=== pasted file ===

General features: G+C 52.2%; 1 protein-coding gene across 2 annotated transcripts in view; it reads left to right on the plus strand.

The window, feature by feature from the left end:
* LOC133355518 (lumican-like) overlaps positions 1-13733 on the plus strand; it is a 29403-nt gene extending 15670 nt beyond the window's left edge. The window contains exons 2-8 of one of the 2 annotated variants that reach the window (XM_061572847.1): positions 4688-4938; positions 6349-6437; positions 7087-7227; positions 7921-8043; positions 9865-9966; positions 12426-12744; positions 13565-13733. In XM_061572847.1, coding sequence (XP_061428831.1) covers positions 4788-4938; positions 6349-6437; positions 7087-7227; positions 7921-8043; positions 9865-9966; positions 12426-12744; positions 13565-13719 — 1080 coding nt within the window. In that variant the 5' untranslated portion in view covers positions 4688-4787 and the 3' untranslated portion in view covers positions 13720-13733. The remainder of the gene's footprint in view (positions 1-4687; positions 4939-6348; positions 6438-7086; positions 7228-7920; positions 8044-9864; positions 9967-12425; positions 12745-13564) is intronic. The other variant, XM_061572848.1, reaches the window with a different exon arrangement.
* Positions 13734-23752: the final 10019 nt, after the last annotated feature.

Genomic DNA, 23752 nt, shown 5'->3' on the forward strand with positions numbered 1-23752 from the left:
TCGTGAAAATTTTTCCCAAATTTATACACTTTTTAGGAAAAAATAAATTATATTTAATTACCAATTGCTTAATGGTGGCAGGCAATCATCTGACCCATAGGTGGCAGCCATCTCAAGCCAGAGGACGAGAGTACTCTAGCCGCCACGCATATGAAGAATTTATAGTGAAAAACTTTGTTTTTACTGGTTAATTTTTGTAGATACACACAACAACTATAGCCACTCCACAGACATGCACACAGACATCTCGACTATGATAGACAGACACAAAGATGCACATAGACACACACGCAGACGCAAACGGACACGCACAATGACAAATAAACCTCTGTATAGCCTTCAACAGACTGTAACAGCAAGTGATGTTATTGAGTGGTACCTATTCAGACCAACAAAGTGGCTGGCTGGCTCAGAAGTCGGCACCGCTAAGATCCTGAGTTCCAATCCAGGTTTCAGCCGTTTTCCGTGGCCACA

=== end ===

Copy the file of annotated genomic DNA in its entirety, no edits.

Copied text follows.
General features: G+C 52.2%; 1 protein-coding gene across 2 annotated transcripts in view; it reads left to right on the plus strand.

The window, feature by feature from the left end:
* LOC133355518 (lumican-like) overlaps positions 1-13733 on the plus strand; it is a 29403-nt gene extending 15670 nt beyond the window's left edge. The window contains exons 2-8 of one of the 2 annotated variants that reach the window (XM_061572847.1): positions 4688-4938; positions 6349-6437; positions 7087-7227; positions 7921-8043; positions 9865-9966; positions 12426-12744; positions 13565-13733. In XM_061572847.1, coding sequence (XP_061428831.1) covers positions 4788-4938; positions 6349-6437; positions 7087-7227; positions 7921-8043; positions 9865-9966; positions 12426-12744; positions 13565-13719 — 1080 coding nt within the window. In that variant the 5' untranslated portion in view covers positions 4688-4787 and the 3' untranslated portion in view covers positions 13720-13733. The remainder of the gene's footprint in view (positions 1-4687; positions 4939-6348; positions 6438-7086; positions 7228-7920; positions 8044-9864; positions 9967-12425; positions 12745-13564) is intronic. The other variant, XM_061572848.1, reaches the window with a different exon arrangement.
* Positions 13734-23752: the final 10019 nt, after the last annotated feature.

Genomic DNA, 23752 nt, shown 5'->3' on the forward strand with positions numbered 1-23752 from the left:
TCGTGAAAATTTTTCCCAAATTTATACACTTTTTAGGAAAAAATAAATTATATTTAATTACCAATTGCTTAATGGTGGCAGGCAATCATCTGACCCATAGGTGGCAGCCATCTCAAGCCAGAGGACGAGAGTACTCTAGCCGCCACGCATATGAAGAATTTATAGTGAAAAACTTTGTTTTTACTGGTTAATTTTTGTAGATACACACAACAACTATAGCCACTCCACAGACATGCACACAGACATCTCGACTATGATAGACAGACACAAAGATGCACATAGACACACACGCAGACGCAAACGGACACGCACAATGACAAATAAACCTCTGTATAGCCTTCAACAGACTGTAACAGCAAGTGATGTTATTGAGTGGTACCTATTCAGACCAACAAAGTGGCTGGCTGGCTCAGAAGTCGGCACCGCTAAGATCCTGAGTTCCAATCCAGGTTTCAGCCGTTTTCCGTGGCCACA